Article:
5. Where to sell your items: We stuck primarily to Facebook Marketplace and local tag sale groups, which were great for local sales and cost nothing. We used eBay occasionally for items that were easy to post, but there are fees involved on eBay. There are obviously lots of other apps and website options. Some are category specific, some aren’t really marketplaces but rather resellers. It all depends on what you are selling, where you live, how much time you want to put into the process and what fees (listing / commission) you are prepared to pay. Our main driver for selling stuff was decluttering, rather than maximizing returns – although that was motivating and encouraging, once we got started! We decided to keep things simple and use platforms we knew were well known and had big audiences. Facebook Marketplace also didn’t charge if the item didn’t sell.
  6. Spend time on the listing: Your listing needs to include all the necessary information required for a potential buyer to make a decision. This includes measurements, condition, and identifying any damage.
  7. Get the listing title right: Make sure people can find what you are selling. Research and anticipate what they might type into Google or market place platform searches. The keywords you use are important! Clearly describe your item in the listing title, including its condition. Be as specific as possible, including any model identifiers. Make sure you post items in the correct category too.
  8. Consider when is the best time to list items: Research and experience suggests the best times to sell are typically weekends and if you are using an auction format try to make sure it ends on Sunday. We also found that when listing items, especially things like toys, it is best to do so in the lead up to a major holiday, like Christmas. Think about when there will demand for your stuff, especially for seasonal use items. For instance, there probably isn’t any point listing ice-skates in the middle of summer. The final consideration, when listing, is to consider your own availability. When will you be able to respond quickly to questions and be at home for pickup if you get an instant response to your listing?
  9. Decide whether the item will be Pick Up Only or if you are happy to Ship: For the majority of our stuff, we decided to sell locally. This meant our potential market was much smaller, but we also avoided the hassle of packaging and shipping the item. People could inspect the item before buying and we got cash in hand, without the stress of worrying about whether the item arrived safely or got damaged in transit. If we did post, we tended to stick to the USPS flat-rate boxes, so we could quote the shipping cost up-front and there is some insurance included.
  10. Communication is a priority: Part of our success was being hyper responsive. Getting back to people quickly is important. Sometimes these are impulse purchase or sometimes they are considering multiple sellers. Ultimately fast communication is good practice, as everyone appreciates their questions being answered promptly.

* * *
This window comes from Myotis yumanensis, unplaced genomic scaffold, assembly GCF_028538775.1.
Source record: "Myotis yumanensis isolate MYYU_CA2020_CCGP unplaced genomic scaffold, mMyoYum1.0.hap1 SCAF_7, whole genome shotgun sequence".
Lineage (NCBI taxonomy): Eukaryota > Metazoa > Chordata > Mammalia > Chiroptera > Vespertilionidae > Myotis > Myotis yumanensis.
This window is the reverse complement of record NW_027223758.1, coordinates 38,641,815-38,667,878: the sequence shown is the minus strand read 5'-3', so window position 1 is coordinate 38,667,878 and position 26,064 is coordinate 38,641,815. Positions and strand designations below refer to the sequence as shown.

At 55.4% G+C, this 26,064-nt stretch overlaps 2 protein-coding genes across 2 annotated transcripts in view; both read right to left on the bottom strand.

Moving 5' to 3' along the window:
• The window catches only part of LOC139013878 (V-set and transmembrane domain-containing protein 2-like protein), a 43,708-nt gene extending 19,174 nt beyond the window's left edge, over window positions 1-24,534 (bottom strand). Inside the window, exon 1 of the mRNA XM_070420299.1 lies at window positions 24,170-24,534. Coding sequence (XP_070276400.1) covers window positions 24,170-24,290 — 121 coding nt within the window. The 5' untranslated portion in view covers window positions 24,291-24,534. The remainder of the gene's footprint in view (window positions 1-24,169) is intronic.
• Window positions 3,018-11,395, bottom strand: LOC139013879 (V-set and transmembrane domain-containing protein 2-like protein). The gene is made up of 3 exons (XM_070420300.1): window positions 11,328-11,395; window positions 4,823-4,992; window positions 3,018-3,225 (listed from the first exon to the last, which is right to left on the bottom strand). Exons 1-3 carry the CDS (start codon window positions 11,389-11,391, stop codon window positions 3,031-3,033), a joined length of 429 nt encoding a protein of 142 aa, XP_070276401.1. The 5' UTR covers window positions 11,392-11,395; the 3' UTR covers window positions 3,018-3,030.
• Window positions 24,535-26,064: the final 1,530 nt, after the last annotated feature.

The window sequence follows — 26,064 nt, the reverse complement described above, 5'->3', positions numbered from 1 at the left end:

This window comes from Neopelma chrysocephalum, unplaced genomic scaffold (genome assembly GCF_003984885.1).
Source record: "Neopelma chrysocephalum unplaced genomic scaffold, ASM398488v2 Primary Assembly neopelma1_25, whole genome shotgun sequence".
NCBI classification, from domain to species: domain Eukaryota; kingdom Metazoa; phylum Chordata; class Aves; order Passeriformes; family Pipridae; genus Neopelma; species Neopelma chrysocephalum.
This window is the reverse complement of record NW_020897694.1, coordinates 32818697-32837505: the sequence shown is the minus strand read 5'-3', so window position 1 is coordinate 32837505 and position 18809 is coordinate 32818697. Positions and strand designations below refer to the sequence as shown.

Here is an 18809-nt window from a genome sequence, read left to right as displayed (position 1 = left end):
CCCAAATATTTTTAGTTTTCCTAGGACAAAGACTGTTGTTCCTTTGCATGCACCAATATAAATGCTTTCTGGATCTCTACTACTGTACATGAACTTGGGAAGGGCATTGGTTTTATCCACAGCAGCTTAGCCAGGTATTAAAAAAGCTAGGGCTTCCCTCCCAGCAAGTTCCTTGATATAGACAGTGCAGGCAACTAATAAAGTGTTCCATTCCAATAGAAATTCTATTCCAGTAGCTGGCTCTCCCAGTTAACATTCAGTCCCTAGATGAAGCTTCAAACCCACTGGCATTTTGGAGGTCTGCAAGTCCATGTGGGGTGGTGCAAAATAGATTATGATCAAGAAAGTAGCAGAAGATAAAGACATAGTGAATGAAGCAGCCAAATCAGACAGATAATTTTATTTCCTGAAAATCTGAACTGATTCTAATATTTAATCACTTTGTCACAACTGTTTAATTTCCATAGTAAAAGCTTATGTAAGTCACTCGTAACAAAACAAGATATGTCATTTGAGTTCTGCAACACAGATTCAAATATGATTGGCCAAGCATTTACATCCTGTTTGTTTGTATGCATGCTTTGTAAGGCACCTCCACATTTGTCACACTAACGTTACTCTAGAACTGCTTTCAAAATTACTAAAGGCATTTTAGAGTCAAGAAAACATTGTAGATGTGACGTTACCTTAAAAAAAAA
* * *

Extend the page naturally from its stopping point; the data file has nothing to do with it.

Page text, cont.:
11. Be patient: The last item we sold had been listed for a couple of months. To be honest we’d forgotten about it and then out of the blue we got an offer. Eventually buyers will come, if you have positioned your stuff realistically and present them well.
Stuff !!

How to get the whole family on board and involved in the process of decluttering and selling unused stuff?

The first thing to say is that you can’t and shouldn’t force this. Lead by example and concentrate on your own unwanted things first. Show the benefits of decluttering and share your successes in selling or donating unused stuff.

For us, the process quickly became gamified. It was fun seeing how quickly things sold, sometimes within seconds of listing. My wife kept a jar of growing cash in the kitchen and shared our successes with the family each night over dinner. Things were flying out the door and it was an exciting process, not a traumatic one.

Eventually the kids asked what they could get rid of too. As well as unused stuff in their rooms, we had a lot of their old toys and LEGO in the basement. They embraced the family decluttering process and appreciated the extra space it created. Getting money for things they didn’t want anymore, or knowing certain items were going to charity, helped too.

Minimalism and the benefits of this decluttering process go beyond the money raised

Our family is trying to live simpler and more fulfilled lives. The last six months have seen us donate bags and bags of goods to charity, and as noted above, also sell over 100 unwanted items for almost $7,000.

The biggest benefit though, is the example we are setting for our kids. Having less stuff has allowed us move into a much smaller home and spend less time cleaning, organizing and maintaining our possessions. It has highlighted for everyone that personal belongings are not the key to happiness. Having got rid of so much, we are all much more conscious about bringing more things back in, also helping towards our aspiration of financial independence. All in all, it has been a great process.

Thanks for reading

Mr Simple Life

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2 thoughts on “Minimalism Journey: Decluttering and generating some extra money in the process

    • Totally agree. Not sure why but I definitely reached the point where having more and more became stressful and wasn’t making me happy. Cutting things back was definitely a positive, giving us more space physically and mentally. Good luck on your journey

      Liked by 1 person